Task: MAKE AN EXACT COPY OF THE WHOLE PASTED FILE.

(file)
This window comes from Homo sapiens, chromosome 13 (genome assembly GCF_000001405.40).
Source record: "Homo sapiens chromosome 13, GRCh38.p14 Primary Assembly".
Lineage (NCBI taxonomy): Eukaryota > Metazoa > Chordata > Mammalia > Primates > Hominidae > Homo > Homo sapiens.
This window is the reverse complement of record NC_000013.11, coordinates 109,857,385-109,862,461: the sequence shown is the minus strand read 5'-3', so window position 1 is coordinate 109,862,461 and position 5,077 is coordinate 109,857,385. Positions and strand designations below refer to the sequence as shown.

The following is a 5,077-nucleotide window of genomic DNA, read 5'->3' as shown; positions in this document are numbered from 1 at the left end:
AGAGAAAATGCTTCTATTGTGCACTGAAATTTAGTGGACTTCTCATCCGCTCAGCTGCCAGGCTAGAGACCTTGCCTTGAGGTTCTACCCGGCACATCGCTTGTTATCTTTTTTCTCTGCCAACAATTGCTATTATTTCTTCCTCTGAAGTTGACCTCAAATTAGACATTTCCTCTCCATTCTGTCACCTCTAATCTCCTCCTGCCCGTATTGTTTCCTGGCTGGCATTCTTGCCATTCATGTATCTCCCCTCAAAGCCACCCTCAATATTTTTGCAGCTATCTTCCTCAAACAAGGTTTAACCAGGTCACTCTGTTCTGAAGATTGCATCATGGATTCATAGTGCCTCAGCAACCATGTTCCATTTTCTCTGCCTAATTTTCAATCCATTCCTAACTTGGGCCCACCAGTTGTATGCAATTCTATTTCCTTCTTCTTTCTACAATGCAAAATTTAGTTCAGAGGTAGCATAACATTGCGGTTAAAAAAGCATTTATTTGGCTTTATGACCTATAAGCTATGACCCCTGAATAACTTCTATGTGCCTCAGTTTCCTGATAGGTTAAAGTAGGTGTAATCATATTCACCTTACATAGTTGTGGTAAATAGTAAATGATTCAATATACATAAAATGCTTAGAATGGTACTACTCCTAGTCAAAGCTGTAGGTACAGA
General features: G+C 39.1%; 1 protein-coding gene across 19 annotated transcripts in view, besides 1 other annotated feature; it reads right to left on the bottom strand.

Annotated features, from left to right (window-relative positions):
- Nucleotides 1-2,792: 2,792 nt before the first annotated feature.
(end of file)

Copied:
This window comes from Homo sapiens, chromosome 13 (genome assembly GCF_000001405.40).
Source record: "Homo sapiens chromosome 13, GRCh38.p14 Primary Assembly".
Lineage (NCBI taxonomy): Eukaryota > Metazoa > Chordata > Mammalia > Primates > Hominidae > Homo > Homo sapiens.
This window is the reverse complement of record NC_000013.11, coordinates 109,857,385-109,862,461: the sequence shown is the minus strand read 5'-3', so window position 1 is coordinate 109,862,461 and position 5,077 is coordinate 109,857,385. Positions and strand designations below refer to the sequence as shown.

The following is a 5,077-nucleotide window of genomic DNA, read 5'->3' as shown; positions in this document are numbered from 1 at the left end:
AGAGAAAATGCTTCTATTGTGCACTGAAATTTAGTGGACTTCTCATCCGCTCAGCTGCCAGGCTAGAGACCTTGCCTTGAGGTTCTACCCGGCACATCGCTTGTTATCTTTTTTCTCTGCCAACAATTGCTATTATTTCTTCCTCTGAAGTTGACCTCAAATTAGACATTTCCTCTCCATTCTGTCACCTCTAATCTCCTCCTGCCCGTATTGTTTCCTGGCTGGCATTCTTGCCATTCATGTATCTCCCCTCAAAGCCACCCTCAATATTTTTGCAGCTATCTTCCTCAAACAAGGTTTAACCAGGTCACTCTGTTCTGAAGATTGCATCATGGATTCATAGTGCCTCAGCAACCATGTTCCATTTTCTCTGCCTAATTTTCAATCCATTCCTAACTTGGGCCCACCAGTTGTATGCAATTCTATTTCCTTCTTCTTTCTACAATGCAAAATTTAGTTCAGAGGTAGCATAACATTGCGGTTAAAAAAGCATTTATTTGGCTTTATGACCTATAAGCTATGACCCCTGAATAACTTCTATGTGCCTCAGTTTCCTGATAGGTTAAAGTAGGTGTAATCATATTCACCTTACATAGTTGTGGTAAATAGTAAATGATTCAATATACATAAAATGCTTAGAATGGTACTACTCCTAGTCAAAGCTGTAGGTACAGA
General features: G+C 39.1%; 1 protein-coding gene across 19 annotated transcripts in view, besides 1 other annotated feature; it reads right to left on the bottom strand.

Annotated features, from left to right (window-relative positions):
- Nucleotides 1-2,792: 2,792 nt before the first annotated feature.